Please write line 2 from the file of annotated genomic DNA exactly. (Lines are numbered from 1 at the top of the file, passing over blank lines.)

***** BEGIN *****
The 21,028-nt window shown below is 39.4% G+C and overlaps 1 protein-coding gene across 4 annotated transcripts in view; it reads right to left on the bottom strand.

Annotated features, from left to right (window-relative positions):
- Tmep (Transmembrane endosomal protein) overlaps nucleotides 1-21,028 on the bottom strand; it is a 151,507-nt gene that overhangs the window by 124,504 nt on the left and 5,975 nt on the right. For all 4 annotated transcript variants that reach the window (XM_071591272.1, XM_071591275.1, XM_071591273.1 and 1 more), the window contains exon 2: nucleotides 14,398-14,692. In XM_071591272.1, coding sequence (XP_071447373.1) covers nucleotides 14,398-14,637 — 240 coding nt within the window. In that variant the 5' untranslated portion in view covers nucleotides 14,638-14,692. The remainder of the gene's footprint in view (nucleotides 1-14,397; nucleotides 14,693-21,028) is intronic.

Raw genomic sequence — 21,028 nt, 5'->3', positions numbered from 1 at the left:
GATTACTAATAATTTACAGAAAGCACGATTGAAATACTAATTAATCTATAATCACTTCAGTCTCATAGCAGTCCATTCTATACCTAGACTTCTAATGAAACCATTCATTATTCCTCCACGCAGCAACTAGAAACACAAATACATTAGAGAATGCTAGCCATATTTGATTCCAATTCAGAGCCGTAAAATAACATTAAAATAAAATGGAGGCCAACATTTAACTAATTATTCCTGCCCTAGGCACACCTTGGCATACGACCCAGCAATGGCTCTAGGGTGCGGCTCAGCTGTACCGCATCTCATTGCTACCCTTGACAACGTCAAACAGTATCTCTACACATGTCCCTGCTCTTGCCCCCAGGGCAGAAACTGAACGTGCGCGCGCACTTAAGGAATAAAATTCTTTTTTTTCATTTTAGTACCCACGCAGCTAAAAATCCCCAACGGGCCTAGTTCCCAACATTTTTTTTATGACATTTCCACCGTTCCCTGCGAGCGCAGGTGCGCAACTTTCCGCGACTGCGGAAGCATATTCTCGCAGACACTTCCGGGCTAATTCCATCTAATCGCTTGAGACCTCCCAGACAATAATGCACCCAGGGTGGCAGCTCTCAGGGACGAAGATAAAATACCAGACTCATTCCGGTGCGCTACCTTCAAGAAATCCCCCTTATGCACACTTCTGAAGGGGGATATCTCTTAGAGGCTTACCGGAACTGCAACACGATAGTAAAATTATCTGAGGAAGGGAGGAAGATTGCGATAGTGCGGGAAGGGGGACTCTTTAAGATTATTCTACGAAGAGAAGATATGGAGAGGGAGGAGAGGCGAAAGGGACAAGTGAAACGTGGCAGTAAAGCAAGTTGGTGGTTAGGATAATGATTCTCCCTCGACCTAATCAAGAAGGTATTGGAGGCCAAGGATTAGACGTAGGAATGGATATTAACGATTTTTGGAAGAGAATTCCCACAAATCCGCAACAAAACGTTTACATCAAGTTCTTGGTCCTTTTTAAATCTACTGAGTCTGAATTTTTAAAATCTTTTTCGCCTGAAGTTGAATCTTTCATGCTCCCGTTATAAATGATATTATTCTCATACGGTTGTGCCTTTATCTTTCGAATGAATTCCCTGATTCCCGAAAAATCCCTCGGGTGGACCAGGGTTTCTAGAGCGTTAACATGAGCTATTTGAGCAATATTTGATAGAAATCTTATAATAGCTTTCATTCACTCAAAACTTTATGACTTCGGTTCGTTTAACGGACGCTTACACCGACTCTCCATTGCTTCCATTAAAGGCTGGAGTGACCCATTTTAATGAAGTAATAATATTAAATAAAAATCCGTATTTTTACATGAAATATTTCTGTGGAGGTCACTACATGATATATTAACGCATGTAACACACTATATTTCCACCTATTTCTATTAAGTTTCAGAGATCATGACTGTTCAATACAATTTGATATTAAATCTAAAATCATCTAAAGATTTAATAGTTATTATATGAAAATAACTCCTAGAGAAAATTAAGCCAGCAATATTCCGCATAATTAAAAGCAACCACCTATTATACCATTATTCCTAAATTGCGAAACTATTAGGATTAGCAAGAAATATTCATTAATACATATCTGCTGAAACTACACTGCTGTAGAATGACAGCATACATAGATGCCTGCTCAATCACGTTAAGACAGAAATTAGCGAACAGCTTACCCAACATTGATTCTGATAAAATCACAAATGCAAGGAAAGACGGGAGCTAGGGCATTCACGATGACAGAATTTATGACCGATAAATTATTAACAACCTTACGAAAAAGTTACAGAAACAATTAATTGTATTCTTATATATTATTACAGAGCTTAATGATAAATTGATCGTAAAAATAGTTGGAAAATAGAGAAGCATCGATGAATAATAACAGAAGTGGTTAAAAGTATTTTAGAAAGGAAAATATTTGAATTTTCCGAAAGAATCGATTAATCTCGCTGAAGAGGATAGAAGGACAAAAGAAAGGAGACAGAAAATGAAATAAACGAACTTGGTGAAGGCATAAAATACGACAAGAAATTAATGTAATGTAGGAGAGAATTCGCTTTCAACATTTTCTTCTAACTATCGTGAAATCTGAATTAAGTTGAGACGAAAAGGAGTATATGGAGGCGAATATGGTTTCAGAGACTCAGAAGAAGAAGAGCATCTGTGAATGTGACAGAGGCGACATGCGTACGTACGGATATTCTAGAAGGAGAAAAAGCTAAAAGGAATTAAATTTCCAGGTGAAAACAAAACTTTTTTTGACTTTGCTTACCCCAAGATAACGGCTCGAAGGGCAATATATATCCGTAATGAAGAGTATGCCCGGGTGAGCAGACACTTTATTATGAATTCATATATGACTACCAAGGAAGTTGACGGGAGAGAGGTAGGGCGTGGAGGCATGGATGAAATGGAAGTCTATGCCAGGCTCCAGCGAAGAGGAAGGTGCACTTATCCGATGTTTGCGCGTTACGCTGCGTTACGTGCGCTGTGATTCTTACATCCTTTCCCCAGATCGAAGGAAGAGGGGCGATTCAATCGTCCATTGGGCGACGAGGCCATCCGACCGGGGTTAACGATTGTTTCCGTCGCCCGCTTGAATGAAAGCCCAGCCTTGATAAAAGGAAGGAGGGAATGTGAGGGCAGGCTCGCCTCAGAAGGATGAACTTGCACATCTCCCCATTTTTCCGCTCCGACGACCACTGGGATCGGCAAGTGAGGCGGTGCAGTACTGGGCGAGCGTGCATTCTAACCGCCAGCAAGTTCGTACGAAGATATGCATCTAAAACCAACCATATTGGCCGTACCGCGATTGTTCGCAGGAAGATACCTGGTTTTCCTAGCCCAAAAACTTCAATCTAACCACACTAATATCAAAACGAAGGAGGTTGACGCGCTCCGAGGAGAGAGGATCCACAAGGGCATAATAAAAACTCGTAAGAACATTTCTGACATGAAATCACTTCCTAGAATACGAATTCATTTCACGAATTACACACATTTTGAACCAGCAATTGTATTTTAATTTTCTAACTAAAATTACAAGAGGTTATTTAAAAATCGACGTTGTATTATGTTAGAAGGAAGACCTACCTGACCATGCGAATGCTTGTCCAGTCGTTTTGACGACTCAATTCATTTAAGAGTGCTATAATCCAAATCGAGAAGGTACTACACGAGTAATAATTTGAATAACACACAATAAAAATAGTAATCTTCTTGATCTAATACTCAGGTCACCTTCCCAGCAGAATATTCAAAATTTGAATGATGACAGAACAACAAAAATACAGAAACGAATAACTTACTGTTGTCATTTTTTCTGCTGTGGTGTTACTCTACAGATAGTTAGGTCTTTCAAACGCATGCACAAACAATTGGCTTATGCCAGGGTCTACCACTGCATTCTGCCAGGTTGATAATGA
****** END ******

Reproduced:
Annotated features, from left to right (window-relative positions):